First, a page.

Comfrey is a tall, perennial, herb plant, also known as boneset because it was used to heal broken bones. The word comfrey comes from the Latin word for "grow together". It is a member of the Boraginaceae family, which also include borage, forget-me-nots, lungwort, and brunnera. There are several varieties of comfrey and any can be used to make fertilizer.
Open-pollinated (OP) (Symphytum officinale) varieties are readily available. One that is rapidly gaining in popularity is Bocking 14, a cultivar of Russian comfrey, (S.x uplandicum), developed in the town of Bocking, U.K. Bocking 14 does not produce viable seeds, so you don't have to worry about your plant becoming a nuisance. It also shows good resistance to rust, a fungus disease common to comfreys. However, Symphytum officinale, with its dangling, bell-shaped purple flowers, is great for attracting bees and other pollinating insects.
What Makes It a Good Fertilizer?
With its deep taproot and large root system, comfrey pulls its nutrients from way down in the subsoil, where most other plants can't reach. Comfrey is high in just about every nutrient a plant needs, including the big three, nitrogen, phosphorus and potassium, and many trace elements.
Its high carbon to nitrogen value means that it does not deplete nitrogen from the soil, as it decomposes. It becomes a good source of nitrogen. And it has more potassium than composted manure.
Note: Comfrey leaves are coarse with lots of scratchy hairs that can irritate the skin. It helps to wear gloves when handling them. Long sleeves might not be a bad idea, either.
How to Use Comfrey as Fertilizer
As a liquid, Comfrey leaves decompose into a liquid rather quickly and make a great liquid fertilizer. To make this fertilizer, start with a large container, like a five-gallon bucket. Squish and squeeze as many leaves into as you can into the container. You can weight them down with a rock or brick. Check regularly, but it should take about six weeks for all the leaves to break down into a thick, black liquid. To use on established plants, dilute 1 part comfrey fertilizer in 15 parts water. Use to water and to spray on your plants as a foliar feed. When feeding young plants whose roots could be damaged by strong fertilizer, you may want to dilute it further. Two alternative methods.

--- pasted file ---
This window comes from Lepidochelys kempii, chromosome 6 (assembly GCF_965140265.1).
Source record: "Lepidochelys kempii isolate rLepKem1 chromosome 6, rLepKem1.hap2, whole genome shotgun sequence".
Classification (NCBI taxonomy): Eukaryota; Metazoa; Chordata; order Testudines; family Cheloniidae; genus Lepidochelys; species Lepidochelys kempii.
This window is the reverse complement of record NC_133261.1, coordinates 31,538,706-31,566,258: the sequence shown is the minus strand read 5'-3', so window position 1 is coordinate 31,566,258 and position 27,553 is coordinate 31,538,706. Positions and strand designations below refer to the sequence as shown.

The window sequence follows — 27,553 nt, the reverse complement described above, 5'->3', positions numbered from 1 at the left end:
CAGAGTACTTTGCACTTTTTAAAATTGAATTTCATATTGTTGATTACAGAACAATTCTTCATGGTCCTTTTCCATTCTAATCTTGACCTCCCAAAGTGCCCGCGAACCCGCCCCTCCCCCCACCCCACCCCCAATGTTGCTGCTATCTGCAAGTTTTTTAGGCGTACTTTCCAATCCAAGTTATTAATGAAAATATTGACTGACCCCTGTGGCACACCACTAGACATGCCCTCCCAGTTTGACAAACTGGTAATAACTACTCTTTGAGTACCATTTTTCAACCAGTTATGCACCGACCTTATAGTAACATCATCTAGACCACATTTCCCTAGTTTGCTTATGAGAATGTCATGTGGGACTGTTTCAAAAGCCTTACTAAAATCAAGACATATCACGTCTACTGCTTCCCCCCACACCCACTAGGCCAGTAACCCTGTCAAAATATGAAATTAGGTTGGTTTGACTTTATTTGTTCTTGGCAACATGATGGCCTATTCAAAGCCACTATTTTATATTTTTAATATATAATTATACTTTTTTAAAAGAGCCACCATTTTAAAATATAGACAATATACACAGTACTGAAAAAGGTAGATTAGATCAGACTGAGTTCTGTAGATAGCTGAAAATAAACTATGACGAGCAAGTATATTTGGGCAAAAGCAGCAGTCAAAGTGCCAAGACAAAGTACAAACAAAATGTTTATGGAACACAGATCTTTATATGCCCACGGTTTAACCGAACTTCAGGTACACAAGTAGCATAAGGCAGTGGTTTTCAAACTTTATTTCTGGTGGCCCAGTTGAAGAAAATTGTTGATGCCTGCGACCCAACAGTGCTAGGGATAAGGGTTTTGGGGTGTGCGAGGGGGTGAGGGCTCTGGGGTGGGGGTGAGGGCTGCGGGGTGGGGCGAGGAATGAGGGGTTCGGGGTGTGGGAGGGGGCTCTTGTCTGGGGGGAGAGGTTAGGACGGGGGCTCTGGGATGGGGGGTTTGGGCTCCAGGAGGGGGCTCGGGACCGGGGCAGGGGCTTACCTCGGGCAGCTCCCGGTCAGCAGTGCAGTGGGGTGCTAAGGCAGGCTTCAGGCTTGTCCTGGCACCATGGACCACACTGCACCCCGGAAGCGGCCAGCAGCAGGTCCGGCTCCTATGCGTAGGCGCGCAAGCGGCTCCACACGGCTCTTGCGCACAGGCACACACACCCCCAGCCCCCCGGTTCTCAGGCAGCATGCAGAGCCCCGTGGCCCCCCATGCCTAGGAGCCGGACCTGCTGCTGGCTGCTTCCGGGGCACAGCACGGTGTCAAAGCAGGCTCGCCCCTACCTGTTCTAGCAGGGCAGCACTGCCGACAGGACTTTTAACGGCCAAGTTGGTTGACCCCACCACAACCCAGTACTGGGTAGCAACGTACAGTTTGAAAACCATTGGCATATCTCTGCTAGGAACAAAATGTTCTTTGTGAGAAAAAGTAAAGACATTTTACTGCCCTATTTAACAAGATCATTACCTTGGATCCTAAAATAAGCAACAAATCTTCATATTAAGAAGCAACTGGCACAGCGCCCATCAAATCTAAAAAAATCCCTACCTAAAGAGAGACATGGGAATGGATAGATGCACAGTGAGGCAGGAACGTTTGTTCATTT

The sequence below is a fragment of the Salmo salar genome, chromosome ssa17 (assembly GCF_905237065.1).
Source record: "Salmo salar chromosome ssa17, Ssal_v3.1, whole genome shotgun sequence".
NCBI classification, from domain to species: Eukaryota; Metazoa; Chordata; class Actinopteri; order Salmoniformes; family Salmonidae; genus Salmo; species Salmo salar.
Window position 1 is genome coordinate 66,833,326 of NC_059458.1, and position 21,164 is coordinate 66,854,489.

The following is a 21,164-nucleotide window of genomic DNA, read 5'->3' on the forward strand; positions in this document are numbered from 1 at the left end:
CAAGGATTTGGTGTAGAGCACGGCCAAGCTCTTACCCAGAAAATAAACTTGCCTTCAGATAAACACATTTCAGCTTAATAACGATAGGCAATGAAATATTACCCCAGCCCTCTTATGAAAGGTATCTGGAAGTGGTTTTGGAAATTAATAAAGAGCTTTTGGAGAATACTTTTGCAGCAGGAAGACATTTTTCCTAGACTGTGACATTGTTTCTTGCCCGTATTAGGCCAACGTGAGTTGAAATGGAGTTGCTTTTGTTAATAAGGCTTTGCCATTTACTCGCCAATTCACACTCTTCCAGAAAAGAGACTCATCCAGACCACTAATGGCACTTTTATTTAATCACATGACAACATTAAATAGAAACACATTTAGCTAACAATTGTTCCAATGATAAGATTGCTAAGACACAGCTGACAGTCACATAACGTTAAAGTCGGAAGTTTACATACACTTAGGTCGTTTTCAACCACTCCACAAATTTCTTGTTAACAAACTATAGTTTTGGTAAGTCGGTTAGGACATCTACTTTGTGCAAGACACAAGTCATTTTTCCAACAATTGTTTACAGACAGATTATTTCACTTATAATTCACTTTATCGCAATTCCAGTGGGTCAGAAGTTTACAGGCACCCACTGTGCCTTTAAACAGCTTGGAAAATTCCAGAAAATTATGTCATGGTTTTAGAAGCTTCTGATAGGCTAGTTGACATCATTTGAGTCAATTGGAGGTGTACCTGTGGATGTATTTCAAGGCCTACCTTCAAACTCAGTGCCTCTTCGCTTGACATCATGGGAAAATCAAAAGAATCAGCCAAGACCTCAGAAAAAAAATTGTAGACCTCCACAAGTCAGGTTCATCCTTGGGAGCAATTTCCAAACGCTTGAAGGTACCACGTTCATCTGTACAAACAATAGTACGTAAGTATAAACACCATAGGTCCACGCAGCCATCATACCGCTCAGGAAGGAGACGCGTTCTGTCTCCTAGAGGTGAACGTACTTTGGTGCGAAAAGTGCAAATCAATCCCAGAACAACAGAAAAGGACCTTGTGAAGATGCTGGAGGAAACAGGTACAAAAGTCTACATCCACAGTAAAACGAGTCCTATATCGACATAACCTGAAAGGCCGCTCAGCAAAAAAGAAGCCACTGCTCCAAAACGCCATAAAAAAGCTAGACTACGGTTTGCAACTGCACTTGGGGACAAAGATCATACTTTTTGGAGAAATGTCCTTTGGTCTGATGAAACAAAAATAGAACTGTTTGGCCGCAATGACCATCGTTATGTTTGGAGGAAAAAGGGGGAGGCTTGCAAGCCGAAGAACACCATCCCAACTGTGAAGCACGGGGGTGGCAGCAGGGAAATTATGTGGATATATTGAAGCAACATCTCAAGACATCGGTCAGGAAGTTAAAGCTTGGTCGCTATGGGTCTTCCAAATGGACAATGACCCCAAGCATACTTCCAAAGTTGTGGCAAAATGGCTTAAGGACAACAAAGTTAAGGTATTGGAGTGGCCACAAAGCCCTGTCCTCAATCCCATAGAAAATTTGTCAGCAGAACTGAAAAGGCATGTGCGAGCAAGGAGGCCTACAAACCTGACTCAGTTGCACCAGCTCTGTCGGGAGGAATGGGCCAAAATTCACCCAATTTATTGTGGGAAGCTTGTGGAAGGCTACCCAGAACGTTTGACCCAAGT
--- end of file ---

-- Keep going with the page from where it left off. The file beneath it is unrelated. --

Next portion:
- Drill a hole in the bottom of the large container, before adding the leaves. Place a smaller container under the hole in the larger container, to catch the drippings.
- You could add some water to steep the leaves in, but this produces a very strong odor. You are allowing the leaves to rot in the water and the high nitrogen content in the leaves assists in rapid rotting. Since this solution is already somewhat diluted, you will only need to mix this liquid with three parts of water. Used straight, it can be too strong for the roots. Use every time you water. To lessen the odor, use a container with a top. A top and a spigot would be ideal.
- Used as mulch: Add a layer of leaves as a mulch, at the base of plants and in planting beds. You can chop them first, to speed their decomposition, or leave them whole. If the leaves are dry and try to fly away, wet them down and top them off with a layer of compost.
- In compost: You can toss excess comfrey leaves and plants into your compost and still benefit from the released nutrients when you use your finished compost. This is the best use of the stalks, which take longer to breakdown. It even acts as an activator and helps to speed up the composting process.
- In the soil: Line the bottom of planting holes and even containers with a couple of leaves, then plant as you normally would. The leaves will slowly decompose and release their nutrients--with no odor.
- Leaf mold: Because comfrey leaves decompose into a liquid, they cannot be used alone, to make leaf mold. However mixed with other types of shredded leaves they will again act as an accelerator and you will have lovely, earthy, nutrient-rich leaf mold in record time. Leaf mold can be used as a fertilizer, a side dressing or even a potting soil.
Source: Alternative Field Crops Manual